Objective: To identify risk factors for immediate postpartum hemorrhage after vaginal delivery in a South American population.
Methods: This was a prospective cohort study including all vaginal births (N=11,323) between October and December 2003 and October and December 2005 from 24 maternity units in two South American countries (Argentina and Uruguay). Blood loss was measured in all births using a calibrated receptacle. Moderate postpartum hemorrhage and severe postpartum hemorrhage were defined as blood loss of at least 500 mL and at least 1,000 mL, respectively.
Results: Moderate and severe postpartum hemorrhage occurred in 10.8% and 1.9% of deliveries, respectively. The risk factors more strongly associated and the incidence of moderate postpartum hemorrhage in women with each of these factors were: retained placenta (33.3%) (adjusted odds ratio [OR] 6.02, 95% confidence interval [CI] 3.50-10.36), multiple pregnancy (20.9%) (adjusted OR 4.67, CI 2.41-9.05), macrosomia (18.6%) (adjusted OR 2.36, CI 1.93-2.88), episiotomy (16.2%) (adjusted OR 1.70, CI 1.15-2.50), and need for perineal suture (15.0%) (adjusted OR 1.66, CI 1.11-2.49). Active management of the third stage of labor, multiparity, and low birth weight were found to be protective factors. Severe postpartum hemorrhage was associated with retained placenta (17.1%) (adjusted OR 16.04, CI 7.15-35.99), multiple pregnancy (4.7%) (adjusted OR 4.34, CI 1.46-12.87), macrosomia (4.9%) (adjusted OR 3.48, CI 2.27-5.36), induced labor (3.5%) (adjusted OR 2.00, CI 1.30-3.09), and need for perineal suture (2.5%) (adjusted OR 2.50, CI 1.87-3.36).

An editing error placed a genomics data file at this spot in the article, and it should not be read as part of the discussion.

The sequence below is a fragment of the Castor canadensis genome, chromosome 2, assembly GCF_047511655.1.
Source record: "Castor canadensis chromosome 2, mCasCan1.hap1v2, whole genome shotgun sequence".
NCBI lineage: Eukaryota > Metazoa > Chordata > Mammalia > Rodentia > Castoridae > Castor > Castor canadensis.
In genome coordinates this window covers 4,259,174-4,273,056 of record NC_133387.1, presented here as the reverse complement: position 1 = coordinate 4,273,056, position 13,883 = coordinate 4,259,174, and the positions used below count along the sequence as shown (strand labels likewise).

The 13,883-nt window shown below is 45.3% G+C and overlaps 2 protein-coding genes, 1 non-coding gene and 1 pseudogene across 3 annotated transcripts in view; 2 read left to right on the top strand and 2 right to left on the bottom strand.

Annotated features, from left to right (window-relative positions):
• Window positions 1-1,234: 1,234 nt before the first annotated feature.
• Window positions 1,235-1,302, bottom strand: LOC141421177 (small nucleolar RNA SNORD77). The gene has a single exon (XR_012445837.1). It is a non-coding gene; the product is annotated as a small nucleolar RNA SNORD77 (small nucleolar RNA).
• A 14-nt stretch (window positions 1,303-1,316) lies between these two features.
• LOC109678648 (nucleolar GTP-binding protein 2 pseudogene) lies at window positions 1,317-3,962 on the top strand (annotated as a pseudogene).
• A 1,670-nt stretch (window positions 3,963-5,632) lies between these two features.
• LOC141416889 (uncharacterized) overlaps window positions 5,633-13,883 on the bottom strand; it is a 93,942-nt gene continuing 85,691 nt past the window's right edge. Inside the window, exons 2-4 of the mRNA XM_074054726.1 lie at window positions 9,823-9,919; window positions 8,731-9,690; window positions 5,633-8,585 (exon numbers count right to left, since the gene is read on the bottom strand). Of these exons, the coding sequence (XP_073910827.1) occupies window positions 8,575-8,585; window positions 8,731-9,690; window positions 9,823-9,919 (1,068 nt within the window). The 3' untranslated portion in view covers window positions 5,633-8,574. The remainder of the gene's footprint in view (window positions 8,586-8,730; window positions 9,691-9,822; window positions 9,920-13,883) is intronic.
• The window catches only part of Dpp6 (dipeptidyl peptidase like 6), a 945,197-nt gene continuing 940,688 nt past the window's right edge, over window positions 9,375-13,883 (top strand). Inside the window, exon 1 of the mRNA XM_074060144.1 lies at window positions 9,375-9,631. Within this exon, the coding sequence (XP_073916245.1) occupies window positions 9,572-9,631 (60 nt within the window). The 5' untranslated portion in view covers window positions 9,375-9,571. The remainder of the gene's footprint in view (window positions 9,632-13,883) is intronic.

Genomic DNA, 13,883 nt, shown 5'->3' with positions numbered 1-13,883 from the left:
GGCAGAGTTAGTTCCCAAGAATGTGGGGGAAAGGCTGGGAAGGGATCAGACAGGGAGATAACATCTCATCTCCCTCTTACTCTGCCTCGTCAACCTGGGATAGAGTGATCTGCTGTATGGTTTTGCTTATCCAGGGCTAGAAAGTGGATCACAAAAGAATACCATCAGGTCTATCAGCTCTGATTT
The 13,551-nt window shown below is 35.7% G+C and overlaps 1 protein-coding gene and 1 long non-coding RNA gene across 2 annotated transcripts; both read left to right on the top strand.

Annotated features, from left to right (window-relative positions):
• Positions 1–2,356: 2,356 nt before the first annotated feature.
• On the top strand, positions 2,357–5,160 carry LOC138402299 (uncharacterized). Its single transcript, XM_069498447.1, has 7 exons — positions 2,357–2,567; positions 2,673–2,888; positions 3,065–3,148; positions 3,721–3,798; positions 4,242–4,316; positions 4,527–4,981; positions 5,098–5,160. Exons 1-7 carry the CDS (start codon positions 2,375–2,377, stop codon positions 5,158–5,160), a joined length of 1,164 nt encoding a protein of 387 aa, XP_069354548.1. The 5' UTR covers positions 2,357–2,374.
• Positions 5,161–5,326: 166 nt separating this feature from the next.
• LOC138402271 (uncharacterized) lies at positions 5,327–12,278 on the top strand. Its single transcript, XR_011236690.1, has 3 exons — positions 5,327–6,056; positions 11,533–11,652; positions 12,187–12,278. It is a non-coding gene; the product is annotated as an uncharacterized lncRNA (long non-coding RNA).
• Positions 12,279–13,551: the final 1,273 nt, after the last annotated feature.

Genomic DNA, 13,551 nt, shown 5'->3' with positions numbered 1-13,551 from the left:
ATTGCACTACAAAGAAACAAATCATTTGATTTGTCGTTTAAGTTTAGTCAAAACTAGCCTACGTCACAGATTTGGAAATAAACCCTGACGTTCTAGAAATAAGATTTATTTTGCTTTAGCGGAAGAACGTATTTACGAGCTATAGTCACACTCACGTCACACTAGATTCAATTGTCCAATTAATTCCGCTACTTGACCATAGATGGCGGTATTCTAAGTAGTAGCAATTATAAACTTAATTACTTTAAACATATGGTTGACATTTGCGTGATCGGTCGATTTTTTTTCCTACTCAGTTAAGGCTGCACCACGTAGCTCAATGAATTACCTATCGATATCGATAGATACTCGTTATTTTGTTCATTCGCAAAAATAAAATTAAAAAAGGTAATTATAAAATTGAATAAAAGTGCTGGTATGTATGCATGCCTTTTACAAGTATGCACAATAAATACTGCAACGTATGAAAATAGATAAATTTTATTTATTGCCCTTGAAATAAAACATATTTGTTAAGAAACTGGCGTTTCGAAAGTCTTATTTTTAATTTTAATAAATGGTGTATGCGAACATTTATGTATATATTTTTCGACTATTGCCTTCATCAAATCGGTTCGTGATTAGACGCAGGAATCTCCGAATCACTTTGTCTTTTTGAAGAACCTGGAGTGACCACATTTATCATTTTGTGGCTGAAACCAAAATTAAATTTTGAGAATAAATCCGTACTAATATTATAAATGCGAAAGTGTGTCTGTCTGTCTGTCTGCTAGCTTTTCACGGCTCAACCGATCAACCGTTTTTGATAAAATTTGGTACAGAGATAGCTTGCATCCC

Conclusion: Many of the risk factors for immediate postpartum hemorrhage in this South American population are related to complications of the second and third stage of labor.
Level of evidence: II.